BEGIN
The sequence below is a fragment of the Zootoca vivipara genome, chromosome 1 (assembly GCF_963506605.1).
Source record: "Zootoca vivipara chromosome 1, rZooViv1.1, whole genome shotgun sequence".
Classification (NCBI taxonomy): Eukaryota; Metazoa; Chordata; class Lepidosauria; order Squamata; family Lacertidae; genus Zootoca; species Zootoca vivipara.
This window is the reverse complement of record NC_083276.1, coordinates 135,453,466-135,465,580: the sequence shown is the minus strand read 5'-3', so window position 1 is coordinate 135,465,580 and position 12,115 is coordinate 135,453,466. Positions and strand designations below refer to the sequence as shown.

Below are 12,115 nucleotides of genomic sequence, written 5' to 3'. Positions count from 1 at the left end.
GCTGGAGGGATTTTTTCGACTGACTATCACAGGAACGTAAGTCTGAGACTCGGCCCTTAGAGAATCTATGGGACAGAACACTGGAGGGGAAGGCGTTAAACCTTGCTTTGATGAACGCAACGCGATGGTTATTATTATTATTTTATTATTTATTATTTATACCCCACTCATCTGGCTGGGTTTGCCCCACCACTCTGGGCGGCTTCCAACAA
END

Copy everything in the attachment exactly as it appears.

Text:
The sequence below is a fragment of the Zootoca vivipara genome, chromosome 1 (assembly GCF_963506605.1).
Source record: "Zootoca vivipara chromosome 1, rZooViv1.1, whole genome shotgun sequence".
Classification (NCBI taxonomy): Eukaryota; Metazoa; Chordata; class Lepidosauria; order Squamata; family Lacertidae; genus Zootoca; species Zootoca vivipara.
This window is the reverse complement of record NC_083276.1, coordinates 135,453,466-135,465,580: the sequence shown is the minus strand read 5'-3', so window position 1 is coordinate 135,465,580 and position 12,115 is coordinate 135,453,466. Positions and strand designations below refer to the sequence as shown.

Below are 12,115 nucleotides of genomic sequence, written 5' to 3'. Positions count from 1 at the left end.
GCTGGAGGGATTTTTTCGACTGACTATCACAGGAACGTAAGTCTGAGACTCGGCCCTTAGAGAATCTATGGGACAGAACACTGGAGGGGAAGGCGTTAAACCTTGCTTTGATGAACGCAACGCGATGGTTATTATTATTATTTTATTATTTATTATTTATACCCCACTCATCTGGCTGGGTTTGCCCCACCACTCTGGGCGGCTTCCAACAA